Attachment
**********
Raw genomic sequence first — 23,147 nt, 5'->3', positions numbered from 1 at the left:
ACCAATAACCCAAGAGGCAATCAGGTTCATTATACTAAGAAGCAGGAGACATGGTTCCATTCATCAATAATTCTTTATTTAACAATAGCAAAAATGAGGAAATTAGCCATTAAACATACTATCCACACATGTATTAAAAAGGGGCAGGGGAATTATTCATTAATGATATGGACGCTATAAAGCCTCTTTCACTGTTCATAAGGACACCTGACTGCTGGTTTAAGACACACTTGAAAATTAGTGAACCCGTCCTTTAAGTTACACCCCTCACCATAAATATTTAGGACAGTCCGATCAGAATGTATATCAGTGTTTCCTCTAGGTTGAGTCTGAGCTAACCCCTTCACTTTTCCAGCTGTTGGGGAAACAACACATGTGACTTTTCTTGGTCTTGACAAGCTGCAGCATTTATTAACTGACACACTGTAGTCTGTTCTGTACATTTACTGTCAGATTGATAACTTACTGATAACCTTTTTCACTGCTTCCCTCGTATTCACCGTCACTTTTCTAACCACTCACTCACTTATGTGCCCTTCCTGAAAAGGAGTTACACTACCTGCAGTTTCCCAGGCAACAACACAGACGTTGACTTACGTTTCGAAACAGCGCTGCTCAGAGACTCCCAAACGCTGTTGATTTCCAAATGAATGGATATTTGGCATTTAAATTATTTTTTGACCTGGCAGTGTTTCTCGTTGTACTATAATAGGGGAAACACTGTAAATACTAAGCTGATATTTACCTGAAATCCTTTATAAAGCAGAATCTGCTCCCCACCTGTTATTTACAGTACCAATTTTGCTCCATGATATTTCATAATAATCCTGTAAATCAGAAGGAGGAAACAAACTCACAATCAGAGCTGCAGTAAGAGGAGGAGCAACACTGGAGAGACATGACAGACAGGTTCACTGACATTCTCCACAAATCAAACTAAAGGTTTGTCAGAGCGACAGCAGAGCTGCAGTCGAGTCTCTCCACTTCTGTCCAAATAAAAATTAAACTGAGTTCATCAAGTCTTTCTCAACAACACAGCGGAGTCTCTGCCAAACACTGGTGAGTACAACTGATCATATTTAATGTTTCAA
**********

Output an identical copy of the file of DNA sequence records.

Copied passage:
Raw genomic sequence first — 23,147 nt, 5'->3', positions numbered from 1 at the left:
ACCAATAACCCAAGAGGCAATCAGGTTCATTATACTAAGAAGCAGGAGACATGGTTCCATTCATCAATAATTCTTTATTTAACAATAGCAAAAATGAGGAAATTAGCCATTAAACATACTATCCACACATGTATTAAAAAGGGGCAGGGGAATTATTCATTAATGATATGGACGCTATAAAGCCTCTTTCACTGTTCATAAGGACACCTGACTGCTGGTTTAAGACACACTTGAAAATTAGTGAACCCGTCCTTTAAGTTACACCCCTCACCATAAATATTTAGGACAGTCCGATCAGAATGTATATCAGTGTTTCCTCTAGGTTGAGTCTGAGCTAACCCCTTCACTTTTCCAGCTGTTGGGGAAACAACACATGTGACTTTTCTTGGTCTTGACAAGCTGCAGCATTTATTAACTGACACACTGTAGTCTGTTCTGTACATTTACTGTCAGATTGATAACTTACTGATAACCTTTTTCACTGCTTCCCTCGTATTCACCGTCACTTTTCTAACCACTCACTCACTTATGTGCCCTTCCTGAAAAGGAGTTACACTACCTGCAGTTTCCCAGGCAACAACACAGACGTTGACTTACGTTTCGAAACAGCGCTGCTCAGAGACTCCCAAACGCTGTTGATTTCCAAATGAATGGATATTTGGCATTTAAATTATTTTTTGACCTGGCAGTGTTTCTCGTTGTACTATAATAGGGGAAACACTGTAAATACTAAGCTGATATTTACCTGAAATCCTTTATAAAGCAGAATCTGCTCCCCACCTGTTATTTACAGTACCAATTTTGCTCCATGATATTTCATAATAATCCTGTAAATCAGAAGGAGGAAACAAACTCACAATCAGAGCTGCAGTAAGAGGAGGAGCAACACTGGAGAGACATGACAGACAGGTTCACTGACATTCTCCACAAATCAAACTAAAGGTTTGTCAGAGCGACAGCAGAGCTGCAGTCGAGTCTCTCCACTTCTGTCCAAATAAAAATTAAACTGAGTTCATCAAGTCTTTCTCAACAACACAGCGGAGTCTCTGCCAAACACTGGTGAGTACAACTGATCATATTTAATGTTTCAA